At Ferrari, AGIP later recalled that their toluene and xylene based fuel reached density values of up to 0.85, in some contrast with the paraffinic fuels of the subsequent normally-aspirated era, with density values of 0.71 or 0.73. "Given the ignition delays of heavy products, we had to add more volatile components that would facilitate that ignition," (Luciano Nicastro, Head of R&D at AGIP Petroli, 'Ferrari Formula 1 Annual 1990', Enrico Benzing, p185).

Renault, in contrast, claim to have used mesitylene, as Elf's Jean-Claude Fayard explains:

"We found a new family of hydrocarbons which...contained a strong proportion of mesitylene [trimethyl-benzene] and they had a boiling point of 150C, but with a combustion capability even higher than that of toluene," (Alpine and Renault, Roy Smith, p142).

Mesitylene is a variant of benzene in which three methyl groups are docked at equal intervals around the hexagonal carbon ring, (naturally, mesitylene is also called trimethyl-benzene).

Now, the fact that Paul Rosche grabbed a barrel of aviation fuel used by the Luftwaffe is significant because German WWII aviation fuel differed substantially from that used by the allies. Faced with limited access to crude oil, and a poorly developed refining industry, the Germans developed war-time aviation fuels with a high aromatic content.

Courtesy of the alkylation process, the original version of which was developed by BP in 1936, the allies could synthesise iso-octane from a reaction involving shorter-chain paraffins, such as iso-butane, and olefins such as butene or iso-butene. By definition, iso-octane has an octane rating of 100, defining the standard for detonation-resistance. Using 100-octane fuel synthesised by the alkylation process, the British were able to defeat the Luftwaffe in the 1940 Battle of Britain.

In contrast, German aviation fuel was largely obtained from coal by applying hydrogenation processes. With limited capacity to produce paraffinic components, the initial B-4 grade of aviation fuel used by the Germans had an octane range of only 87-89, a level which itself was only obtained with the addition of the anti-detonation agent, Lead Tetra-Ethyl. A superior C-3 specification of aviation fuel was subsequently produced, with an octane rating of 95-97, but only by substantially increasing the proportion of aromatic hydrocarbons:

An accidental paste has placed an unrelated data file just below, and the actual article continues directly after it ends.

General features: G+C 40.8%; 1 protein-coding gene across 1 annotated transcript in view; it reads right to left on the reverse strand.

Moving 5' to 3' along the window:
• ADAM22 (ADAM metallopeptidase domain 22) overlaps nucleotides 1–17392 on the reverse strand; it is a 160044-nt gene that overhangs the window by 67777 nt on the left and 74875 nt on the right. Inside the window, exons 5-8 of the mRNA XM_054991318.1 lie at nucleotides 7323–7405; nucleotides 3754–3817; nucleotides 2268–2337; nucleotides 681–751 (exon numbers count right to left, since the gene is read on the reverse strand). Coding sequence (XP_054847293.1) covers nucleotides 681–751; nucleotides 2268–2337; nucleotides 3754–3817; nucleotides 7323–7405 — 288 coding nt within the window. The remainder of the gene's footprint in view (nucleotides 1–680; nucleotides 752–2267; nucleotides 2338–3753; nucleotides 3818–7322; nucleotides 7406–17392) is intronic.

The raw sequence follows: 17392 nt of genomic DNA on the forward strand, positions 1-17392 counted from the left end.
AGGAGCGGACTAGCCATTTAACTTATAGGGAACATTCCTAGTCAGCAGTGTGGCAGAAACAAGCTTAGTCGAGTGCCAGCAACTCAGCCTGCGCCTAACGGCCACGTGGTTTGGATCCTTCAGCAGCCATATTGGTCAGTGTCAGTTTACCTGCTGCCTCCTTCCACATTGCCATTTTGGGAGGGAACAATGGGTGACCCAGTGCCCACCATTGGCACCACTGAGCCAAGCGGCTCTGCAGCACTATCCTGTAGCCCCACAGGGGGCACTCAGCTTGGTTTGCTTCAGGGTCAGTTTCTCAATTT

"The B-4 grade...contained normally 10 to 15 percent volume aromatics, 45 percent volume naphthenes, and the remainder paraffins...The C-3 grade was a mixture of 10 to 15 percent volume of synthetic isoparaffins (alkylates and isooctanes)...[and] not more than 45 percent volume aromatics," (US Navy, Technical Report No. 145-45. Manufacture of Aviation Gasoline in Germany, Composition and Specifications).

The Germans, however, also included some interesting additives:

"The Bf 109E-8's DB601N engine used the GM-1 nitrous oxide injection system...Injected into the supercharger inlet, the gas provided additional oxygen for combustion at high altitude and acted as an anti-detonant, cooling the air-fuel mixture," ('The Decisive Duel: Spitfire vs 109', David Isby).

"Additional power came from water-methanol and nitrous-oxide injection," ('To Command the Sky: The Battle for Air Superiority over Germany, 1942-44', Stephen L.McFarland and Wesley Phillips, p58).

At which point, one might recall Charlie Whiting's suggestion that the 1983 BMW fuel brew "had far more exciting things in it" than toluene. This, despite regulations which explicitly stated that fuel should be 97% hydrocarbons, and should not contain "alcohols, nitrocompounds or other power boosting additives." Still, there's breaking the rules, and then there's getting caught breaking the rules. Perhaps BMW were a little naughty in 1983, before settling down with an 80% toluene brew.

The current turbo regulations, however, require a much lower aromatic content, stipulating the following maxima:

Aromatics wt% 40
Olefins wt% 17
Total di-olefins wt% 1.0
Total styrene and alkyl derivatives wt% 1.0

Which entails, in a curious twist, that the current maximum aromatic content almost matches that of the C-3 aviation fuel developed in war-time Germany...